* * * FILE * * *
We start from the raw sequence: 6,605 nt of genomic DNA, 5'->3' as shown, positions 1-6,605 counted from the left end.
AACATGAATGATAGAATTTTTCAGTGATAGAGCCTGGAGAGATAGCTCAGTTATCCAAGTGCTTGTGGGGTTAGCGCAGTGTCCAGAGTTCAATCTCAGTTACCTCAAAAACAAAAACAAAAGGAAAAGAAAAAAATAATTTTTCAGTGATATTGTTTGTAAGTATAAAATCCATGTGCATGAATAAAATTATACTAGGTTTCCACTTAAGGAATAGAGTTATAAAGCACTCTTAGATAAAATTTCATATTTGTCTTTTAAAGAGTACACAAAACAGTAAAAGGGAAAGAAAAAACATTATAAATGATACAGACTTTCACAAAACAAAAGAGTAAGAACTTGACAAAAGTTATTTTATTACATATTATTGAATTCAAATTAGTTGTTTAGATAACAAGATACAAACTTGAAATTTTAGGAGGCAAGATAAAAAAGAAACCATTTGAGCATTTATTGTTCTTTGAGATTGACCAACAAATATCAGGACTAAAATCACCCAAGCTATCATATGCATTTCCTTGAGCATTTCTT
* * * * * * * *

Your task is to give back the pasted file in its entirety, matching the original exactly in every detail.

We start from the raw sequence: 6,605 nt of genomic DNA, 5'->3' as shown, positions 1-6,605 counted from the left end.
AACATGAATGATAGAATTTTTCAGTGATAGAGCCTGGAGAGATAGCTCAGTTATCCAAGTGCTTGTGGGGTTAGCGCAGTGTCCAGAGTTCAATCTCAGTTACCTCAAAAACAAAAACAAAAGGAAAAGAAAAAAATAATTTTTCAGTGATATTGTTTGTAAGTATAAAATCCATGTGCATGAATAAAATTATACTAGGTTTCCACTTAAGGAATAGAGTTATAAAGCACTCTTAGATAAAATTTCATATTTGTCTTTTAAAGAGTACACAAAACAGTAAAAGGGAAAGAAAAAACATTATAAATGATACAGACTTTCACAAAACAAAAGAGTAAGAACTTGACAAAAGTTATTTTATTACATATTATTGAATTCAAATTAGTTGTTTAGATAACAAGATACAAACTTGAAATTTTAGGAGGCAAGATAAAAAAGAAACCATTTGAGCATTTATTGTTCTTTGAGATTGACCAACAAATATCAGGACTAAAATCACCCAAGCTATCATATGCATTTCCTTGAGCATTTCTT